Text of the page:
SPIDERS! IPM has had a surge of spider related calls this past month. It is unknown as to why the spiders have been on an incline this year, with reports of larger than normal amounts of webs, in door ways, vents, eves, bushes , windows, to finding many, creeping around the interior of homes.
The most common being brought into our office in jars and spotted in homes is a garden, funnel weaving spider that is native to the NorthWest:
Species Tegenaria domestica – Funnel Weaver
- Other Names: Common House Spider (in the Pacific Northwest), Barn Funnel Weaving Spider, Drain Spider (becomes stuck in sinks and can’t crawl out)
- Coloration of the domestic house spider varies from grayish-brown to dark chocolate brown. Most domestica appear at first glance as smaller, darker spider (when compared to its cousins). It has banding or stripes on its legs (which can be very faint), but will distinguish it from the hobo spider.
- Habitat: Often darker areas, such as flower beds, wood piles, and areas where it can weave a funnel-web. When it is found in homes, it often is found in the basement, in the darker recesses such as closets and corners. It is a nocturnal spider, so generally it is discovered when the lights are turned on and the spider darts for cover (and/or its web). These spiders are not seasonal, but rather, can be found year round (if in a survivable environment). They are generally more scared of you than you are of them, but will show aggression if cornered or feels threatened. This spider is not dangerous to people, but is often confused with the T. agrestis (Hobo Spider), which may or may not be dangerous. If you are unsure of the exact species, just be mindful of this confusion, and use caution when dealing with the spider.
Which brings us to T. Domestica’s bad boy cousin:
Hobo SpiderTegenaria agrestis – Hobo Spider
Aggressive house spider (incorrect name, but commonly used). Please see below.
A common misconception is that agrestis means “aggressive”, giving it the name “aggressive” house spider. This spider is not aggressive, and would rather flee than fight, unless it feels threatened without the option to escape. (This misconception is often used to help fuel fears about the potential hazards of this spider.)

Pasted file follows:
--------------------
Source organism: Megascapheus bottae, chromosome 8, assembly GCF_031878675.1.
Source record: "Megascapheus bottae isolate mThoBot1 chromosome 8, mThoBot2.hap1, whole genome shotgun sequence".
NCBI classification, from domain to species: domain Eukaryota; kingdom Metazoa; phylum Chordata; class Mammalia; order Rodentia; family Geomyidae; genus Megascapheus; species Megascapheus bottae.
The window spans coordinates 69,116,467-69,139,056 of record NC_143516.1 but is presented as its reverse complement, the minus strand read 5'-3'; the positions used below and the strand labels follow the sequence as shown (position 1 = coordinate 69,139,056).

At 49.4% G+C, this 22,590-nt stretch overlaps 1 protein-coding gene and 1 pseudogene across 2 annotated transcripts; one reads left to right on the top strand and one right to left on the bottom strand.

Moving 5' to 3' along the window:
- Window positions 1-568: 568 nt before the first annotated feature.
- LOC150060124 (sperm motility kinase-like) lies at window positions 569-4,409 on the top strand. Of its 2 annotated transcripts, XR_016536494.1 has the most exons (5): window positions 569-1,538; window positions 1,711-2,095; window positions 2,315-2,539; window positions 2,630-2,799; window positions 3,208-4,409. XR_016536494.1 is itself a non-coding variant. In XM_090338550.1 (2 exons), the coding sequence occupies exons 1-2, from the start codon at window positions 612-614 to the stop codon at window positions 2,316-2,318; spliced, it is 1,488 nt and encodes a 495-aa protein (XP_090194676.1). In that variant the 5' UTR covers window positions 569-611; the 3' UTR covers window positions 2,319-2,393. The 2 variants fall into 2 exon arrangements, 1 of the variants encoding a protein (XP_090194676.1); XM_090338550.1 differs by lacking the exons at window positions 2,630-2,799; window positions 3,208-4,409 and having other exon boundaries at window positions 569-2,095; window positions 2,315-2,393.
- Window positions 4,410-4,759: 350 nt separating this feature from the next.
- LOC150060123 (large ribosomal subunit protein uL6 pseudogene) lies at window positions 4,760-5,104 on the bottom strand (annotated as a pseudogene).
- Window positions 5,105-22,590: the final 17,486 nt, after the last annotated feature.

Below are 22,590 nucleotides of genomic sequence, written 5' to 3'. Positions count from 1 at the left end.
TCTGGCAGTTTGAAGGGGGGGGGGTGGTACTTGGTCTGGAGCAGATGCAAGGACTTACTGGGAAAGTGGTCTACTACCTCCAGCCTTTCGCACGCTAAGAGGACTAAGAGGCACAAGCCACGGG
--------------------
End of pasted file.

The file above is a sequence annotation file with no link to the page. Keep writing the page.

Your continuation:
- Size: All measurements are for only the body, and do not include the legs.
- Female: 11-15 mm (1/2 – 2/3 inch);
- Male: 8-11 mm (1/4 – 1/3 inch).
- Identification: Very difficult to ID from photos. The actual spider (not a photo) needs to be examined by an expert for a definite identification. Often your local university extension office, agricultural office or Interstate Pest Management, will have resources to assist you (with identification and control).
There is no dimorphism in color or markings. The appearance of hobo spiders is not unattractive, but their coloration is rather subdued, being a mixture of brown and rust earth shades. They have a herringbone pattern on the top side of their abdomens. Although most Agelenidae have very “hairy” looking legs, the legs of this spider are fairly smooth.
Often, it is easier to determine if the spider is not a hobo, rather than determine with certainty that it is a hobo. Both have been identified by our office to be fairly common in the Portland, Clark County and Cowlitz County areas. Although, Tengenaria Domestica is much more common than the actual Hobo Spider.
If you are having a concern about keeping these furry friends out of your home or have seen recent activity, IPM would be happy to give you a free estimate today! There is a one time treatment option that comes with a limited 3 month warranty available or a Eco-Science program that covers all of your standard nuisance pests including the spiders, that has an initial set up fee and a minimal charge quarterly. All in-between calls are no charge!
Call us TODAY at 360-218-2463 for prices and appointment availability!
PS. This is what troops face in IRAQ….
Camel Spiders….Gotta love the USA!